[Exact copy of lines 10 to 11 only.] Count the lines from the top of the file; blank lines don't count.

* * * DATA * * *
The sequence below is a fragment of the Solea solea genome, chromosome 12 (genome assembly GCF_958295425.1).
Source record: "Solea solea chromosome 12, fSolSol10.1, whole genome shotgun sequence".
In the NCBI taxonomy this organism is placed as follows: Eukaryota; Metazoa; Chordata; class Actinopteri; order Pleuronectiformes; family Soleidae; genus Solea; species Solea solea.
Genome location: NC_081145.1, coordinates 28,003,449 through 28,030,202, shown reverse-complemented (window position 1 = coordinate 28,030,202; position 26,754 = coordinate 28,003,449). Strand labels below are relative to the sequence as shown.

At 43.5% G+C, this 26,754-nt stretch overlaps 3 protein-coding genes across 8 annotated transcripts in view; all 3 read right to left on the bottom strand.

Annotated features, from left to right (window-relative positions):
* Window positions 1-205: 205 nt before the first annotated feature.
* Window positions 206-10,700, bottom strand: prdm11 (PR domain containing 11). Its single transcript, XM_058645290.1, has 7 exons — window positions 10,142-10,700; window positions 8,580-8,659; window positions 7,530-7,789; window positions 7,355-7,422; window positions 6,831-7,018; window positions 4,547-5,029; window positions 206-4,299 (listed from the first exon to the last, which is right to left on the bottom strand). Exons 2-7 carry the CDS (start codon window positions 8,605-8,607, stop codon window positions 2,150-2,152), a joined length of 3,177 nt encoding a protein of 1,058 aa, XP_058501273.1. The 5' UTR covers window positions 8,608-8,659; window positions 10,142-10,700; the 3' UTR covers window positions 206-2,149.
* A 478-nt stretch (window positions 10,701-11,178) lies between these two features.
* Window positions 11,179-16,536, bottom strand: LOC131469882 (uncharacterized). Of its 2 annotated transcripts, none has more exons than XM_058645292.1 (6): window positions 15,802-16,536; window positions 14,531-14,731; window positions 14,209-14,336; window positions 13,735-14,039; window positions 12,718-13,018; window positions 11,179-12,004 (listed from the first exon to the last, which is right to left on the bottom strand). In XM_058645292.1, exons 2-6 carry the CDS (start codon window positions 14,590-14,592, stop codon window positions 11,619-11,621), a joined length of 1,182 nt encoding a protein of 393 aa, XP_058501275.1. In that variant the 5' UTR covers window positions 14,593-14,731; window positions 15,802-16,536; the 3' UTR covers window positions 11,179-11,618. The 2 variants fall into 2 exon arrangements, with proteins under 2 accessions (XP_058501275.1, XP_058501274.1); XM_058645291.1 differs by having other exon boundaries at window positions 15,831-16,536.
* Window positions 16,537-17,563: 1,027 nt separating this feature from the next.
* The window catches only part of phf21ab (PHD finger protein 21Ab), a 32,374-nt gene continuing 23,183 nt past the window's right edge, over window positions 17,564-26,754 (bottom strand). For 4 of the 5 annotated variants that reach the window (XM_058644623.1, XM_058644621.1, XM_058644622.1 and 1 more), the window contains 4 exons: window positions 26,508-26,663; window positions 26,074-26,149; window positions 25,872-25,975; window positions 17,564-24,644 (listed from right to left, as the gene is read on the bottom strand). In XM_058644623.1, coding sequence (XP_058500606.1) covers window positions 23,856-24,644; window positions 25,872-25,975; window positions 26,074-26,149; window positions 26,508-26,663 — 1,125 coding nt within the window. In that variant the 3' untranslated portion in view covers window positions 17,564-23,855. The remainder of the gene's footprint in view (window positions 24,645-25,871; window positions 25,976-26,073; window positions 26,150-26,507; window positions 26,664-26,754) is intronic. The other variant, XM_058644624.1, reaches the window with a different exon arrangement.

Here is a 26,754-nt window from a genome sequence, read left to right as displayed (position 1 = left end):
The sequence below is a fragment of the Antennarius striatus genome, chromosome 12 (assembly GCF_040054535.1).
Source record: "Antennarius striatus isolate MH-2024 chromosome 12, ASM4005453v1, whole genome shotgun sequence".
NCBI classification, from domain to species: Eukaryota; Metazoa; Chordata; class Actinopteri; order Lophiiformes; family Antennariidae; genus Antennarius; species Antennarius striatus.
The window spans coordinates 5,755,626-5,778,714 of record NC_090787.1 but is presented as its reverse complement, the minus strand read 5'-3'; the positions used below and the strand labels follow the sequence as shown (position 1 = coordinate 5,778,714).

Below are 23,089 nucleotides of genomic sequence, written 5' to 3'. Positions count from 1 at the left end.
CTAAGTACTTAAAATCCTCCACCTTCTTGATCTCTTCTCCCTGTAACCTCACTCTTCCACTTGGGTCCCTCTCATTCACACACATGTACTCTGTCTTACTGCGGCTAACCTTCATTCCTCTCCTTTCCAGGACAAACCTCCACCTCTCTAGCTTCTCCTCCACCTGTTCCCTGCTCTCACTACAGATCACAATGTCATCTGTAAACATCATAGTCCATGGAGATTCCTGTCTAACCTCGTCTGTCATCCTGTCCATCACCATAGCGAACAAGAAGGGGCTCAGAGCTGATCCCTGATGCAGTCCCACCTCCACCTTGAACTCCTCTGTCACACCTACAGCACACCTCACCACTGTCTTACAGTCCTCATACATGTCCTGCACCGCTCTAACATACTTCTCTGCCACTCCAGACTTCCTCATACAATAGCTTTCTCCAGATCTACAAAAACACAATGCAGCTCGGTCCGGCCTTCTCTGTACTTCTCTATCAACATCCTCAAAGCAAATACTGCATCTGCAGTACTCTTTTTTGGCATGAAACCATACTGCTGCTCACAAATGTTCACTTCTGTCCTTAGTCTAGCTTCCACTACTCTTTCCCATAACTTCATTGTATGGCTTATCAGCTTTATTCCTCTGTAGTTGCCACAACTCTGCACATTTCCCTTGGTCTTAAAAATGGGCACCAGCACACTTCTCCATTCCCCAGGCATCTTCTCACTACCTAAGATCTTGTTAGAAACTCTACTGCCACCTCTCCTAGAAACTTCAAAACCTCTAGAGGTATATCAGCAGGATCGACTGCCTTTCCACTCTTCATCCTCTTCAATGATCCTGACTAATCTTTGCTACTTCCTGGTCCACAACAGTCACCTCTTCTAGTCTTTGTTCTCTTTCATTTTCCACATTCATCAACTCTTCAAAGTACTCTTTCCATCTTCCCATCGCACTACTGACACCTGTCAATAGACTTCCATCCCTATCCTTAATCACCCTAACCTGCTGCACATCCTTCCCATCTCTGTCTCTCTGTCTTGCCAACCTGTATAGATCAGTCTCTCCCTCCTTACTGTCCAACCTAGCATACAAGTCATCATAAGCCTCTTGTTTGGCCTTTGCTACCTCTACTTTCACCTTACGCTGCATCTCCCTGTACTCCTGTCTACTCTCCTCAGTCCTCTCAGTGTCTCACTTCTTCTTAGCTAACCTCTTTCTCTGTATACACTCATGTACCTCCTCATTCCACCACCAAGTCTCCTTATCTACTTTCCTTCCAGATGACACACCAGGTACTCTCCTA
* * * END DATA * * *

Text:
* Window positions 11,179-16,536, bottom strand: LOC131469882 (uncharacterized). Of its 2 annotated transcripts, none has more exons than XM_058645292.1 (6): window positions 15,802-16,536; window positions 14,531-14,731; window positions 14,209-14,336; window positions 13,735-14,039; window positions 12,718-13,018; window positions 11,179-12,004 (listed from the first exon to the last, which is right to left on the bottom strand). In XM_058645292.1, exons 2-6 carry the CDS (start codon window positions 14,590-14,592, stop codon window positions 11,619-11,621), a joined length of 1,182 nt encoding a protein of 393 aa, XP_058501275.1. In that variant the 5' UTR covers window positions 14,593-14,731; window positions 15,802-16,536; the 3' UTR covers window positions 11,179-11,618. The 2 variants fall into 2 exon arrangements, with proteins under 2 accessions (XP_058501275.1, XP_058501274.1); XM_058645291.1 differs by having other exon boundaries at window positions 15,831-16,536.
* Window positions 16,537-17,563: 1,027 nt separating this feature from the next.